More information about Portugal is available on the Portugal Page and from other Department of State publications and other sources listed at the end of this fact sheet.
United States-Portugal bilateral ties date from the earliest years of the United States when Portugal was among the first countries to recognize the United States following the revolutionary war. The oldest continuously-operating U.S. Consulate is in Ponta Delgada on the island of Sao Miguel in the Azores. Contributing to the strong ties between the United States and Portugal are the presence of sizeable Portuguese communities in Massachusetts, Rhode Island, New Jersey, California, and Hawaii.
A strong, vocal pro-American sentiment across most of the political spectrum has combined to make the relationship between the United States and Portugal one of three pillars of Portugal’s foreign policy, along with the European Union and the Portuguese-speaking world. The United States and Portugal cooperate in the United Nations, in various regional organizations, and bilaterally for peace, prosperity, and security.
Portugal became a charter member of NATO in 1949; it is an active member of the Alliance, and Portuguese forces participate in NATO operations in Afghanistan and Kosovo. Under the 1995 U.S.-Portugal Agreement on Cooperation and Defense, Lajes Field in the Azores serves as a logistics hub for U.S. Transportation Command, U.S. European Command and NATO allies. In 2012, Naval Striking and Support Forces NATO (STRIKFORNATO) transferred from Italy to Portugal. STRIKFORNATO is NATO’s premier maritime battle staff and the Alliance’s primary link for integrating U.S. maritime forces into NATO operations. Portugal also has been a strong partner in the fight against terrorism and drug-trafficking.
Pursuant to the 1995 Agreement on Cooperation and Defense, the U.S.-Portugal Bilateral Commission meets semi-annually to review all aspects of the bilateral relationship, including defense cooperation, science and technology cooperation, bilateral trade and investment, cooperation in the Azores, justice and home affairs, and political and diplomatic cooperation. The U.S.-Portugal Fulbright Commission was founded in 1960 and funds graduate students, postdoctoral researchers, and visiting professors.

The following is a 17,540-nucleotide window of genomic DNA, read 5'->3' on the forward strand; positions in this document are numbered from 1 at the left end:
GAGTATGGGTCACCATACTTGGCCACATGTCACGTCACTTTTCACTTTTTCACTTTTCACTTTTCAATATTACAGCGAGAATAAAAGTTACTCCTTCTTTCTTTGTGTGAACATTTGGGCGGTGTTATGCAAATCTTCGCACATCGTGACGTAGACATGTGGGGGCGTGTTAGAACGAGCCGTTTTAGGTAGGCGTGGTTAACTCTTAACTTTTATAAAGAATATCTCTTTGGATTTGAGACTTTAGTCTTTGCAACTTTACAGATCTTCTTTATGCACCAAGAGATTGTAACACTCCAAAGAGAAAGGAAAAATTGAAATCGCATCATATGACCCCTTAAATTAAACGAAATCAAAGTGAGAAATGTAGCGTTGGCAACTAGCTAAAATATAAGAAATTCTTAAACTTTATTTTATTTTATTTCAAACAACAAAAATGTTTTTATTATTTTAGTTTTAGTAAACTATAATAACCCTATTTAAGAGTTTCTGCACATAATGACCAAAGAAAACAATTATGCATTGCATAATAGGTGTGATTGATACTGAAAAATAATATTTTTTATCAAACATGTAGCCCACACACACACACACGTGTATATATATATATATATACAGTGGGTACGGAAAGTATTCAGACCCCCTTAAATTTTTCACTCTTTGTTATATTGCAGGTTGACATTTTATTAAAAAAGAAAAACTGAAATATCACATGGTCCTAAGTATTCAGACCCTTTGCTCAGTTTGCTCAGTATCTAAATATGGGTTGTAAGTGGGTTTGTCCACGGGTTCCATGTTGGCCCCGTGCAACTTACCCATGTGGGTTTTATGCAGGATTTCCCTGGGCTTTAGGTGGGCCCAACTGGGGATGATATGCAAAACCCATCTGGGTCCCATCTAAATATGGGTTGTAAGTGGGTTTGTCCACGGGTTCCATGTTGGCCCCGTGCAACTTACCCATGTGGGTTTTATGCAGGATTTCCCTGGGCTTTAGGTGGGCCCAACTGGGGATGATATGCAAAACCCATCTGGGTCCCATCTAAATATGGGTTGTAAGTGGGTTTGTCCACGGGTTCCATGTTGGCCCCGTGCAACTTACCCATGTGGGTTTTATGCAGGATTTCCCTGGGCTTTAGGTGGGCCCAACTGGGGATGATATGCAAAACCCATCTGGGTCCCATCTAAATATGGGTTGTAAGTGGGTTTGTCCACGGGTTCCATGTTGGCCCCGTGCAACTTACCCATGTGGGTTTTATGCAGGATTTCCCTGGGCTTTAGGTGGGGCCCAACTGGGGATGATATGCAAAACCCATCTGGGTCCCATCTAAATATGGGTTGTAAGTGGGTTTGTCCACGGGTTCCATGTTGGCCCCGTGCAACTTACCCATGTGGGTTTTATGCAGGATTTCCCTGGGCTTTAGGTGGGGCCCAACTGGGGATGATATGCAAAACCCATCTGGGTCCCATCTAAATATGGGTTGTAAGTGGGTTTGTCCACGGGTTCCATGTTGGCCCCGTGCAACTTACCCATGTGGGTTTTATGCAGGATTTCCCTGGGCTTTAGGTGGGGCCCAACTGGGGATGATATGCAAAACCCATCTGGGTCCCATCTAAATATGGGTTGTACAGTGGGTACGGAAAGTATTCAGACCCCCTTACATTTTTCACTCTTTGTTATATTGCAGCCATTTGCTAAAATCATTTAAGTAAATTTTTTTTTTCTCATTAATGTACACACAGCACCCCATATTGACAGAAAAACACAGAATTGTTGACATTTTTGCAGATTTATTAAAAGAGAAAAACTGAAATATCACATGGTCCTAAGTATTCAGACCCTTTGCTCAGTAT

U.S. Assistance to Portugal
The United States provides no development assistance to Portugal.
Bilateral Economic Relations
As a member of the European Union (EU), Portugal is bound by EU treaties and laws, including those directly governing or indirectly impacting business investments. Portugal and the United States have enacted an income tax agreement to prevent double taxation. A U.S.-Portugal Treaty of Commerce and Navigation was terminated in 1892 and not been replaced. U.S.-Portuguese trade and investment is relatively small.
Portugal's Membership in International Organizations
Portugal and the United States belong to a number of the same international organizations, including the United Nations, North Atlantic Treaty Organization, Euro-Atlantic Partnership Council, Organization for Security and Cooperation in Europe, Organization for Economic Cooperation and Development, International Monetary Fund, World Bank, and World Trade Organization. Portugal is an observer to the Organization of American States.
Portugal maintains an embassy in the United States at 2012 Massachusetts Avenue, NW, Washington, DC 20036; tel. 202-350-5400.
More information about Portugal is available from the Department of State and other sources, some of which are listed here:
Department of State Portugal Page
Department of State Key Officers List
CIA World Factbook Portugal Page
U.S. Embassy: Portugal
History of U.S. Relations With Portugal
Human Rights Reports
International Religious Freedom Reports
Trafficking in Persons Reports
Narcotics Control Reports
Investment Climate Statements
U.S. Census Bureau Foreign Trade Statistics
Export.gov International Offices Page
Library of Congress Country Studies
Travel and Business Information